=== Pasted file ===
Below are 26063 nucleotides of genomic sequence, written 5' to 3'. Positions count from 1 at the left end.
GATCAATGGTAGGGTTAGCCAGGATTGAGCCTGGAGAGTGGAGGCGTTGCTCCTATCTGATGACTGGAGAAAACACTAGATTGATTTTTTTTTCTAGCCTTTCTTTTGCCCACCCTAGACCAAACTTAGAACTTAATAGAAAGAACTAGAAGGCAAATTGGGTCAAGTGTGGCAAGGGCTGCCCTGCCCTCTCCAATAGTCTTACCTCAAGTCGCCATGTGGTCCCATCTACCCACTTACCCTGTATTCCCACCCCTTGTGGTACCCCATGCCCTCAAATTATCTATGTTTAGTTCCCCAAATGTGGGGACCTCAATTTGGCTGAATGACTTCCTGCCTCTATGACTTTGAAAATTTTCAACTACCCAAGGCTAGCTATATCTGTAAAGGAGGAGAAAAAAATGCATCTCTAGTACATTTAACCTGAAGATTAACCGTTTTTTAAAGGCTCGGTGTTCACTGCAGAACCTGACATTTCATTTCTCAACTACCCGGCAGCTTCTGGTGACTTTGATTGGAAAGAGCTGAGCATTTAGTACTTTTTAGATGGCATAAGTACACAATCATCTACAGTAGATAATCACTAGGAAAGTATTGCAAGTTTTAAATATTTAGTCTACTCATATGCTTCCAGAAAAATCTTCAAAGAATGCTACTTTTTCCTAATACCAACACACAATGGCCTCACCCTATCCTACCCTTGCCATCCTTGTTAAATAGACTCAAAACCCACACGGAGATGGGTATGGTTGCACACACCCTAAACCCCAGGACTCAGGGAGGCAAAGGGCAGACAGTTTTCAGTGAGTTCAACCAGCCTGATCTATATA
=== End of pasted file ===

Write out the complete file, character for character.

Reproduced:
Below are 26063 nucleotides of genomic sequence, written 5' to 3'. Positions count from 1 at the left end.
GATCAATGGTAGGGTTAGCCAGGATTGAGCCTGGAGAGTGGAGGCGTTGCTCCTATCTGATGACTGGAGAAAACACTAGATTGATTTTTTTTTCTAGCCTTTCTTTTGCCCACCCTAGACCAAACTTAGAACTTAATAGAAAGAACTAGAAGGCAAATTGGGTCAAGTGTGGCAAGGGCTGCCCTGCCCTCTCCAATAGTCTTACCTCAAGTCGCCATGTGGTCCCATCTACCCACTTACCCTGTATTCCCACCCCTTGTGGTACCCCATGCCCTCAAATTATCTATGTTTAGTTCCCCAAATGTGGGGACCTCAATTTGGCTGAATGACTTCCTGCCTCTATGACTTTGAAAATTTTCAACTACCCAAGGCTAGCTATATCTGTAAAGGAGGAGAAAAAAATGCATCTCTAGTACATTTAACCTGAAGATTAACCGTTTTTTAAAGGCTCGGTGTTCACTGCAGAACCTGACATTTCATTTCTCAACTACCCGGCAGCTTCTGGTGACTTTGATTGGAAAGAGCTGAGCATTTAGTACTTTTTAGATGGCATAAGTACACAATCATCTACAGTAGATAATCACTAGGAAAGTATTGCAAGTTTTAAATATTTAGTCTACTCATATGCTTCCAGAAAAATCTTCAAAGAATGCTACTTTTTCCTAATACCAACACACAATGGCCTCACCCTATCCTACCCTTGCCATCCTTGTTAAATAGACTCAAAACCCACACGGAGATGGGTATGGTTGCACACACCCTAAACCCCAGGACTCAGGGAGGCAAAGGGCAGACAGTTTTCAGTGAGTTCAACCAGCCTGATCTATATA